Eleanor Mor-ton, picks up the rice in a church where a wedding has been... sorry, different Eleanor. Although that song does sound suitably lockdowny, when you think about it ("Writing the words of a sermon that no one will hear; No one comes near..." Bloody Nora).
"Yup I got super lucky at the start of lockdown with a day job at The Beano, writing quizzes and jokes," says Morton. "The only downside is having to research stuff the youth are into, like Tik Tok, which makes me feel 3,000 years old."
It's a childhood dream fulfilled, day job at The Beano, plus a great name for a band. And away from Gnasher and co...?
"Other than that I've just been trying to keep busy, like a pensioner whose spouse has recently passed. I'm a bit of an introvert (like every other comedian) so I enjoyed not going out, and I didn't miss 2am trains and petrol station sandwiches. But I miss the 3% of the evening you're actually on stage."
It was a big anniversary this year, in fact. So let's night-bus it back there.
I remember everything! It was in the Beehive Inn in Edinburgh, 26th May 2010. So it was my ten year anniversary this year, which was... non eventful.
A big group of friends and parents turned up and were incredibly encouraging. The difference I've noticed between male and female comics is female comics have lovely stories about their first gig like 'My friends all came and cheered me on and bought me prosecco afterwards' and male comics have ones like 'My friends always said I was a dick and I should kill myself, so when I started doing comedy they'd come along and fire live rounds into the ceiling just to keep me on my toes'.
Having said that, I have learned over the years that I'm the sort of person who hates performing to people they know. So thanks for coming!
Favourite show, ever?
This is like when you're asked what your favourite film is and suddenly you can't think of any films. I've had lots of great gigs, but to be honest I think if a gig goes well you think 'job done' and forget about it. The ones I love are the ones where you do something different and play around a bit.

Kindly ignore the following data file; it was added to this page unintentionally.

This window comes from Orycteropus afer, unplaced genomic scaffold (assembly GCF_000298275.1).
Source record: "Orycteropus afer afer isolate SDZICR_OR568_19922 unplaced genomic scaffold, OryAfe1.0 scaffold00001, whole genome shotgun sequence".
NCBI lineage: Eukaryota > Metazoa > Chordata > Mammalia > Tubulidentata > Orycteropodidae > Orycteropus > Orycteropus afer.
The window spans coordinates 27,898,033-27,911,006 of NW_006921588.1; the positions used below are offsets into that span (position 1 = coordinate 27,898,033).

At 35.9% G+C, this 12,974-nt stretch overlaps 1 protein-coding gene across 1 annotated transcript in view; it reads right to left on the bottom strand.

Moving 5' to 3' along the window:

In February at John-Luke Roberts's Terrible Wonderful Adaptations at The Vaults I did a seven-minute improvised dance to the Cats soundtrack, dressed as a cat, and honestly, that fulfilled a lot of dreams.
Any gig where there's this hostile feeling that you have to win them over before you've even started is horrible, but I think the worst was a Glasgow Uni QMU Union charity event in 2012 where I had to do my set while a guy sat on the side of the stage was attempting to eat 50 boiled eggs in a row, and kept boking (vomiting) them into a bucket.
Which one person influenced your comedy life most significantly?
I bet no one can answer this one with just one person!
Maybe Maria Bamford? Purely because every time I watch her I remember it's ok to do exactly the kind of comedy you love and nothing else. And that it's ok to talk about certain subjects even if you don't feel like anyone will care, because someone always does. Also I love Bill Bailey and I feel he doesn't get enough credit for being an excellent stand-up.
And who's the most disagreeable person you've come across in the business?
Sooz Kempner, I've had to get lawyers involved.
Is there one routine/gag you loved, that audiences inexplicably didn't?
It has been exactly eighteen thousand years since I gigged regularly and I can't remember a single routine. But I do remember the audience loved every single second, no exceptions.
Any good tips for getting into TV writing - and comic-strip writing?
If you never ask, the answer is always no, which sounds cheesy but is so true. You can't write or perform if you're being held back by your own trepidations, so just do it. Go ahead and ask, write, experiment, etc.
Are there particular reviews, heckles or post-gig reactions that stick in the mind?
The drawback of being from Edinburgh is every Fringe someone from my distant childhood will inevitably turn up, see my show and then say something like 'Well, that was... very good!'. And then they'll tell my mum they saw me and she'll have to explain why I turned out like this.
How do you feel about where your career is at, right now?